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Re: Why isn't this a remote pair?

Postby JeJ » Tue Feb 15, 2011 12:47 pm

Thanks that kind of makes sense for me now :-)
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Re: Why isn't this a remote pair?

Postby keith » Tue Mar 29, 2011 2:17 am

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Re: Why isn't this a remote pair?

Postby keith » Tue Mar 29, 2011 3:44 am

JasonLion wrote: A remote pair has a chain of cells containing the same pair of candidates between the cells ...


Well, maybe. That is what I have called a classic remote pair. If = is a strong link (which it must be here) then the ends of the chain
XY = XY = XY = XY
are a remote pair.

However, two cells XY not in the same house can be pincers on both X and Y in a number of circumstances. For example:
XY = aX = bX = XY
where = is a strong link on X and a, b are any candidates.

There are other scenarios. One that is actually quite common, but commonly not useful, is the double W-wing:

A W-wing is two cells connected as
XY - aX = bX - XY
where - is a weak link on X. The end cells are pincers on Y: One OR BOTH is Y.

But you can often find the same cells also connected in Y (through different intermediate cells):
XY - cY = dY - XY
The end cells are pincers on X: One OR BOTH is X.

The only possibility for this combination is that the end cells are (by my definition) a remote pair: One is X and one is Y. This is often not useful to make immediate eliminations in both X and Y, but it can be very useful as a component in another logic chain.

I prefer the definition that a remote pair is any two cells XY not in the same house that are pincers on both X and Y.

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Re: Why isn't this a remote pair?

Postby keith » Tue Mar 29, 2011 4:56 am

JeJ wrote: ...
Which with some eliminations and placements you can get it to:

Code: Select all
5   9   1  |6   4   7  |38  38  2
367 37  67 |9   2   8  |1   5   4
8   2   4  |5   1   3  |9   6   7
-----------------------------------
9   8   5  |1   7   6  |2   4   3
247 1   27 |34  35  9  |578 78  6
47  6   3  |24  8   25 |57  1   9
-----------------------------------
1   4   26 |7   35  25 |36  9   8
236 5   8  |23  9   4  |367 237 1
237 37  9  |8   6   1  |4   23  5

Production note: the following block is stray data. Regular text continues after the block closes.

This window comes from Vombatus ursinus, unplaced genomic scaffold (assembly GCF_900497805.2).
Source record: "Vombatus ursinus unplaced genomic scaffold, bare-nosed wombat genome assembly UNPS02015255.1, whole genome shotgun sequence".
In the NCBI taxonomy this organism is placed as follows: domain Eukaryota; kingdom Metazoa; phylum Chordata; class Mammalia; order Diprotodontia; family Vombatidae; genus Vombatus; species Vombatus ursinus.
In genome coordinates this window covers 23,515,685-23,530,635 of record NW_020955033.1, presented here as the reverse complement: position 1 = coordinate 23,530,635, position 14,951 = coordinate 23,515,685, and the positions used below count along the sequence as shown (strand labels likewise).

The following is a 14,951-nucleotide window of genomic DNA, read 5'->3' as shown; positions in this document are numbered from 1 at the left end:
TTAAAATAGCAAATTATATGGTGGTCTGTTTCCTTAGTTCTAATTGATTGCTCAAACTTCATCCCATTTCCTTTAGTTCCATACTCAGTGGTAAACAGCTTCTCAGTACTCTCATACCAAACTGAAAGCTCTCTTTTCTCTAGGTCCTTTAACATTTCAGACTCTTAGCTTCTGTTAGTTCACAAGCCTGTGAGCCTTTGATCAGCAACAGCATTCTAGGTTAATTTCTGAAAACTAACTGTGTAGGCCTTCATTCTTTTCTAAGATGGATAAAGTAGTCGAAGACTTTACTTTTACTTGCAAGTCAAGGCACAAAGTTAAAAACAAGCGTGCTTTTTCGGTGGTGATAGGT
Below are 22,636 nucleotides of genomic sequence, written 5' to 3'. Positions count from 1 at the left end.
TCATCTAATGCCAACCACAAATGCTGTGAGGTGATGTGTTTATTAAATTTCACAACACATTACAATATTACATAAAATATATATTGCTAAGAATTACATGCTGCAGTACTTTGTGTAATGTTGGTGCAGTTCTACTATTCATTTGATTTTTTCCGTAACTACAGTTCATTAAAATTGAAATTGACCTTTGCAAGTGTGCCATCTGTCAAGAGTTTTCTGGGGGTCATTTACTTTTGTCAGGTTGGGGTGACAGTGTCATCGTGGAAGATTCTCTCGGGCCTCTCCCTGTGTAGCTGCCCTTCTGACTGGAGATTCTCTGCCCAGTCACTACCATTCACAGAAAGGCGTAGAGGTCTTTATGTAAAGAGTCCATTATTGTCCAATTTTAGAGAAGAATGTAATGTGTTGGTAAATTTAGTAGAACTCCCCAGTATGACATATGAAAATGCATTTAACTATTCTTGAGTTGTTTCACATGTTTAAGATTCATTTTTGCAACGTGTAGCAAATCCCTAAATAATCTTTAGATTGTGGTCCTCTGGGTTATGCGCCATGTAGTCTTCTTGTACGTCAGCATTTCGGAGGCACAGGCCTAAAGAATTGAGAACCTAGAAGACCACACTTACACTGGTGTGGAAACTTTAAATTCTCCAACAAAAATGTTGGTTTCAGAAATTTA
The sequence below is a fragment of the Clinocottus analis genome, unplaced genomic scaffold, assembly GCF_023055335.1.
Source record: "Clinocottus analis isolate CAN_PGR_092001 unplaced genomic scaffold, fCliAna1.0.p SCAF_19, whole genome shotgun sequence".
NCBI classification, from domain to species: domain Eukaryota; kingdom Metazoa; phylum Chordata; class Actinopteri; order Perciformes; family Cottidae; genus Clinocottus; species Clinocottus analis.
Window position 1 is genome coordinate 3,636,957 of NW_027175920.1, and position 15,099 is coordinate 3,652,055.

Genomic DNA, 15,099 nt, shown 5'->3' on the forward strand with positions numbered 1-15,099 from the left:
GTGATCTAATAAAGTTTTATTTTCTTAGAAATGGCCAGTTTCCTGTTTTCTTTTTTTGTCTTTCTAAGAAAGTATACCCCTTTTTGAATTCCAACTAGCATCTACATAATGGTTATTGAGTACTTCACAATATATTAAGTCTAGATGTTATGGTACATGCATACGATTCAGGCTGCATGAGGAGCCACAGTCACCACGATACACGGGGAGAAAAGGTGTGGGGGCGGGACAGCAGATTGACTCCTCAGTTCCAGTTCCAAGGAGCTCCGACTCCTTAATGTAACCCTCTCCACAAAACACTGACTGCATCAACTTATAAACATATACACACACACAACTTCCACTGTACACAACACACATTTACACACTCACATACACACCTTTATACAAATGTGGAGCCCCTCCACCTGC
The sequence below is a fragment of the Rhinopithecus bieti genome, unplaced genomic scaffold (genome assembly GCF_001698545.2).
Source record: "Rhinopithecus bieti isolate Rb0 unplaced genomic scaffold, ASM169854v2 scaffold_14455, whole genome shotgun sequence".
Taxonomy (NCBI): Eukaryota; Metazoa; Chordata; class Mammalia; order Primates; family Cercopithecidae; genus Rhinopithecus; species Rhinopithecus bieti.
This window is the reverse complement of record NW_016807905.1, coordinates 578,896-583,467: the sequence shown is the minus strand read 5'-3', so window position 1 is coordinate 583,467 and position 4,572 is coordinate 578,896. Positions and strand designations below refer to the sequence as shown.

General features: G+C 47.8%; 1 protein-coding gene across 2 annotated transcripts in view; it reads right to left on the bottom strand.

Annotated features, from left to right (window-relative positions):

I was stuck there and I asked a hint and the hint I got says:
"W-Wing (type D): the yellow cells form a remote naked pair, because the green cells can't be 3." The link to the explanation of the W-wing is broken.

The hint continues:
"One of the blue cells (referring to r8c123 and r9c123) must be 3. Thus, one of the yellow cells (referring to r8c4 and r9c8) must be 2. Therefore, the pink cells (r8c789 and r9456) can't be 2."

So could you please explain this situation?

First, there is an XY-wing that is ignored. Second, yes, there is a W-wing with a grouped link, but that is a bizarre way to explain it.
Code: Select all
+-------------+-------------+-------------+
| 5   9   1   | 6   4   7   | 38  38  2   |
| 367 37  67  | 9   2   8   | 1   5   4   |
| 8   2   4   | 5   1   3   | 9   6   7   |
+-------------+-------------+-------------+
| 9   8   5   | 1   7   6   | 2   4   3   |
| 247 1   27  | 34  35  9   | 578 78  6   |
| 47  6   3   | 24  8   25  | 57  1   9   |
+-------------+-------------+-------------+
| 1   4   26  | 7   35# 25  | 36# 9   8   |
| 236 5   8   | 23@ 9   4   |367 -237 1   |
| 237 37  9   | 8   6   1   | 4   23@ 5   |
+-------------+-------------+-------------+

The cells @ are a W-wing connected by the strong link # on 3 in R7. They eliminate 2 in all their peers.

I do not see how to connect them in 2 to make them a remote pair. (Which they turn out to be.)

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Re: Why isn't this a remote pair?

Postby JasonLion » Tue Mar 29, 2011 11:55 am

keith wrote:However, two cells XY not in the same house can be pincers on both X and Y in a number of circumstances. For example:
XY = aX = bX = XY
where = is a strong link on X and a, b are any candidates.
Common usage these days seems to be to call this form an extended or generalized remote pair. Andrew Stuart's original 2005 essay, Sudopedia, and nearly about every other source easily found on the web only cover cases of remote pairs where all of the cells contain the same pair of digits.

Those of us who speak freely of strong and weak links certainly appreciate the various extensions to remote pairs that you have discovered and documented. But attempting to teach that to a Sudoku novice or early intermediate does little but alienate them from the simpler form, which they can actually handle.
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Re: Why isn't this a remote pair?

Postby keith » Tue Mar 29, 2011 12:22 pm

(edited)

Jason, I think that is a very condescending response. Not to me (I have a very thick skin), but to those who are trying to learn.

By the way, Sudopedia is hardly a current reference source. My comment on the Sudopedia discussion page on exactly this point on remote pairs (to which you provide a link) has gone unanswered for three years.

There is no entry for M-wings.

The entry for W-wings is pretty marginal, and the discussion suggests most of it should be deleted.

And, by the way, I was very careful to be specific about my preferred terminology, since I know it is not the same as that preferred by some others. I don't think terminology, if explained, is a topic for debate.